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Congenital adrenal hyperplasia is a term that refers to several illnesses associated with mutations of genes in charge with production of cortisol from cholesterol by the adrenal glands. Deficiency of 21-hydroxylase is reported in around 95% of patients suffering from congenital adrenal hyperplasia. In majority of these illnesses there is evident problem with proper production of sex steroids. This consequently affects development of primary and secondary sex characteristic.

Insufficient production of glucocorticoids, particularly cortisol, reflects in increased production of ACTH. Furthermore, lack of mineralocorticoids (aldosterone) results in sodium and water imbalance. The actual cause of congenital adrenal hyperplasia has not been identified yet.

Symptoms of Congenital Adrenal Hyperplasia

In certain forms of the disease the production of androgen, a hormone that stimulates development and activity of male sew organs, is significantly increased. This causes serious abnormalities in sexual development and may be the most prominent characteristic of the disease. Increased levels of androgen particularly affect female patients and may cause masculinization of their external genitalia.

Insufficient production of glucocorticoids features with symptoms of Addison's disease. These patients are typically weak, anorexic, irritable and depressed. There is also nausea, vomiting, dark pigmentation of the skin, hypotension and lack of resistance to cold and improper physiological respond to stress. Insufficient production of aldosterone causes reduction in sodium levels, dehydration and circulatory collapse.

In case of congenital lipoid hyperplasia the leading characteristic is male pseudohermaphroditism. Namely, the external male genitalia fail to masculinize properly. There is also hypospadia.

Still the most frequent form of congenital adrenal hyperplasia is female pseudohermaphroditism. Female patients are actually born with noticeable abnormalities of the external genitalia. These abnormalities may be mild (clitoromegaly) or severe such as fusion of labia. This may cause confusion and a child may be considered male with a phallus and undescended testicles. However, female reproductive organs are placed inside the pelvis. These patients are usually raised as boys. If left untreated female patients will never menstruate and are prone to infertility. There is also developmental retardation and many physiological problems.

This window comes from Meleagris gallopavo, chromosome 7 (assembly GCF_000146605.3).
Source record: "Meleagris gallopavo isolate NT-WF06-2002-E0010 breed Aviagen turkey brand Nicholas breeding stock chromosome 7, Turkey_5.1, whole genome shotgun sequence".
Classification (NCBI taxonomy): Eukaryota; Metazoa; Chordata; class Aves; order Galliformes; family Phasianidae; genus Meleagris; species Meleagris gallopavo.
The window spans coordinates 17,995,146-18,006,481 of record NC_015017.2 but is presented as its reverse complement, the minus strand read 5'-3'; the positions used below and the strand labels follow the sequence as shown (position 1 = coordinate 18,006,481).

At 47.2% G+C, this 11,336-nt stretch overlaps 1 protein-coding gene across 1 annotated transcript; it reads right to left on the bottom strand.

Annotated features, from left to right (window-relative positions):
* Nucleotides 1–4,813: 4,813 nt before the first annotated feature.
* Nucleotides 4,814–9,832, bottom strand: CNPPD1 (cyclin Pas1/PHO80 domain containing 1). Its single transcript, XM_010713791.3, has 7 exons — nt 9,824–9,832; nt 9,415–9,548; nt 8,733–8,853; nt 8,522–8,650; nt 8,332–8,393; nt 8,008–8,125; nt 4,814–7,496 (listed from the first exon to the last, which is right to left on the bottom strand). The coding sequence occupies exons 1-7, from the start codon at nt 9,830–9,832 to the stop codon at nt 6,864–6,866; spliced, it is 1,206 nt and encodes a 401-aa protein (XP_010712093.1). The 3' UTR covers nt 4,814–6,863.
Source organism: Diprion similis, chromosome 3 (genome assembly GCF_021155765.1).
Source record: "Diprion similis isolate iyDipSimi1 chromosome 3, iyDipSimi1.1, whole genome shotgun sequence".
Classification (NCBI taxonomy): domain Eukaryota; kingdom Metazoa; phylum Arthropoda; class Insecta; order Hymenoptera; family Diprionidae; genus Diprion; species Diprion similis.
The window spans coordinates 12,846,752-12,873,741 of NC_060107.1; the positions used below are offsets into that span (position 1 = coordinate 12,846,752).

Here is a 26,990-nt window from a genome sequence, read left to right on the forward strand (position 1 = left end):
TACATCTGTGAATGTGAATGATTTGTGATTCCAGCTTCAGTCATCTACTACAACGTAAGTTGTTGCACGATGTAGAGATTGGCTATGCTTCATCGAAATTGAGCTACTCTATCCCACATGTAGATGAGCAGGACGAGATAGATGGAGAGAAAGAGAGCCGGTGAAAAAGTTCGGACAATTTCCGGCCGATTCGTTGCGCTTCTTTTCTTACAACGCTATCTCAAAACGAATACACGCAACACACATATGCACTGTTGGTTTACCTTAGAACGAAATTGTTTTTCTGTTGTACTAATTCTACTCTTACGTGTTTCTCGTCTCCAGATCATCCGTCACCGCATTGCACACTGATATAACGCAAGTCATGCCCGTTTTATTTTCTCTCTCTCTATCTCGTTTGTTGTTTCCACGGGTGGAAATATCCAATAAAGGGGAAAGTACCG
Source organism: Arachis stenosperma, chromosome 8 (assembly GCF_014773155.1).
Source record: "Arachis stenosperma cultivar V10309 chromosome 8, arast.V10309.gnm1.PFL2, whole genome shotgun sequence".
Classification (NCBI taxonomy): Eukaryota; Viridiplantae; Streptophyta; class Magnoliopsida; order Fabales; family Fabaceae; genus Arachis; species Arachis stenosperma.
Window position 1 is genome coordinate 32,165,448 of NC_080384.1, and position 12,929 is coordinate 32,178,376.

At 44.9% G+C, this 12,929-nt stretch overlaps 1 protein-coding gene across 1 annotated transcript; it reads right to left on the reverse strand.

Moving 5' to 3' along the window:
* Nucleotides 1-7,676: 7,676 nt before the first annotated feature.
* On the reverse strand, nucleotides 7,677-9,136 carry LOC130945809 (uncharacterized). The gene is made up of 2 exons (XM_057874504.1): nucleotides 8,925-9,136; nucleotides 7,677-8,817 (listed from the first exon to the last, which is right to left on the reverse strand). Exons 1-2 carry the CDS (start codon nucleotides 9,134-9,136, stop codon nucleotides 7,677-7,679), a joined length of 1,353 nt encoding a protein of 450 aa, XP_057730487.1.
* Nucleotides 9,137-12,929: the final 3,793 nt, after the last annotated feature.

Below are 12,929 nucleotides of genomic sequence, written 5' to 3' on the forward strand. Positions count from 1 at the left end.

Male infants usually appear healthy and normal. Still, at the age of 3 or 4 the symptoms of congenital hyperplasia become more obvious. They include rapid growth, deepening of the voice, acne, enlargement of penis and growth of pubic and underarm hair. Normal puberty as well as testicular and sperm development is significantly affected.

Treatment for Congenital Adrenal Hyperplasia

These children must be supplied with adequate amount of glucocortiocoid. Proper treatment reduces hyperplasia and excessive production of androgens and mineralocorticoids. Furthermore, if there is a deficiency of mineralocorticoid or salt suitable replacement is required. Patients with insufficient amount of testosterone or estrogen during puberty are also provided with proper substitution. And there are additional treatments which optimize the growth and postpone premature puberty and bone maturation.

Patients with abnormal genital structure undergo reconstructive surgical procedures.

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